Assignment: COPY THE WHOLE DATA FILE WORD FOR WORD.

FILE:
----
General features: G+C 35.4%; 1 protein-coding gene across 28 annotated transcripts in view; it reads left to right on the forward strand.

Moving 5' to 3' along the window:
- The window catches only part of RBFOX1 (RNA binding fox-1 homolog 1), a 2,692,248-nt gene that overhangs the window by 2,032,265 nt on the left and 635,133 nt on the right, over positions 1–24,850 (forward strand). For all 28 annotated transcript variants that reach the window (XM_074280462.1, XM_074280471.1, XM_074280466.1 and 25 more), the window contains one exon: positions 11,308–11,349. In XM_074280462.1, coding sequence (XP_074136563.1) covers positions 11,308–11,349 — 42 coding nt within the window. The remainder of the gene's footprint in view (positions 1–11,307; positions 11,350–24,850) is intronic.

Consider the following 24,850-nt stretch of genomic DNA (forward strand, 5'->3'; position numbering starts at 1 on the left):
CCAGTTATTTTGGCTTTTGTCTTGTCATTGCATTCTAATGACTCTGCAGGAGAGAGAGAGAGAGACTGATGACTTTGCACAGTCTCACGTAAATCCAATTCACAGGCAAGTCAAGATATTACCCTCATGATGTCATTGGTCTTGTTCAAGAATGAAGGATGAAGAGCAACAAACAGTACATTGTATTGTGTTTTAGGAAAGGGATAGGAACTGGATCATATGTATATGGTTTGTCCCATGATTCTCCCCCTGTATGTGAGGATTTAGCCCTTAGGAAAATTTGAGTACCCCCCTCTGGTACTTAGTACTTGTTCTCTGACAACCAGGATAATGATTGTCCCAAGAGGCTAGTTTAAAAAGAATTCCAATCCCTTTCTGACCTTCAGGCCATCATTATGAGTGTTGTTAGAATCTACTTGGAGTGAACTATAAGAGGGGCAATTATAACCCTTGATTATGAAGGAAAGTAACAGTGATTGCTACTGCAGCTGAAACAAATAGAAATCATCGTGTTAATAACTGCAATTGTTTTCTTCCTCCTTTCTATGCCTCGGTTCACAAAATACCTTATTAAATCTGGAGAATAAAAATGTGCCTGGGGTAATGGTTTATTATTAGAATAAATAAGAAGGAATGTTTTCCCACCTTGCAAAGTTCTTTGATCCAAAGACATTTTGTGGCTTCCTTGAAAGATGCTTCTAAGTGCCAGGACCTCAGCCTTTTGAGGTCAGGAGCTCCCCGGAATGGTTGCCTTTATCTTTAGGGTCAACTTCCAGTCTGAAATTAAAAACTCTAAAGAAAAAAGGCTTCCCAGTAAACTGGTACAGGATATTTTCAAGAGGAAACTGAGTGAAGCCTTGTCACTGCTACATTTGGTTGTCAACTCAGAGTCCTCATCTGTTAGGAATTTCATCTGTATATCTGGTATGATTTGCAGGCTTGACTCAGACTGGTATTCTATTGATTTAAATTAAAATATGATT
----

General features: G+C 35.4%; 1 protein-coding gene across 28 annotated transcripts in view; it reads left to right on the forward strand.

Moving 5' to 3' along the window:
- The window catches only part of RBFOX1 (RNA binding fox-1 homolog 1), a 2,692,248-nt gene that overhangs the window by 2,032,265 nt on the left and 635,133 nt on the right, over positions 1–24,850 (forward strand). For all 28 annotated transcript variants that reach the window (XM_074280462.1, XM_074280471.1, XM_074280466.1 and 25 more), the window contains one exon: positions 11,308–11,349. In XM_074280462.1, coding sequence (XP_074136563.1) covers positions 11,308–11,349 — 42 coding nt within the window. The remainder of the gene's footprint in view (positions 1–11,307; positions 11,350–24,850) is intronic.

Consider the following 24,850-nt stretch of genomic DNA (forward strand, 5'->3'; position numbering starts at 1 on the left):
CCAGTTATTTTGGCTTTTGTCTTGTCATTGCATTCTAATGACTCTGCAGGAGAGAGAGAGAGAGACTGATGACTTTGCACAGTCTCACGTAAATCCAATTCACAGGCAAGTCAAGATATTACCCTCATGATGTCATTGGTCTTGTTCAAGAATGAAGGATGAAGAGCAACAAACAGTACATTGTATTGTGTTTTAGGAAAGGGATAGGAACTGGATCATATGTATATGGTTTGTCCCATGATTCTCCCCCTGTATGTGAGGATTTAGCCCTTAGGAAAATTTGAGTACCCCCCTCTGGTACTTAGTACTTGTTCTCTGACAACCAGGATAATGATTGTCCCAAGAGGCTAGTTTAAAAAGAATTCCAATCCCTTTCTGACCTTCAGGCCATCATTATGAGTGTTGTTAGAATCTACTTGGAGTGAACTATAAGAGGGGCAATTATAACCCTTGATTATGAAGGAAAGTAACAGTGATTGCTACTGCAGCTGAAACAAATAGAAATCATCGTGTTAATAACTGCAATTGTTTTCTTCCTCCTTTCTATGCCTCGGTTCACAAAATACCTTATTAAATCTGGAGAATAAAAATGTGCCTGGGGTAATGGTTTATTATTAGAATAAATAAGAAGGAATGTTTTCCCACCTTGCAAAGTTCTTTGATCCAAAGACATTTTGTGGCTTCCTTGAAAGATGCTTCTAAGTGCCAGGACCTCAGCCTTTTGAGGTCAGGAGCTCCCCGGAATGGTTGCCTTTATCTTTAGGGTCAACTTCCAGTCTGAAATTAAAAACTCTAAAGAAAAAAGGCTTCCCAGTAAACTGGTACAGGATATTTTCAAGAGGAAACTGAGTGAAGCCTTGTCACTGCTACATTTGGTTGTCAACTCAGAGTCCTCATCTGTTAGGAATTTCATCTGTATATCTGGTATGATTTGCAGGCTTGACTCAGACTGGTATTCTATTGATTTAAATTAAAATATGATT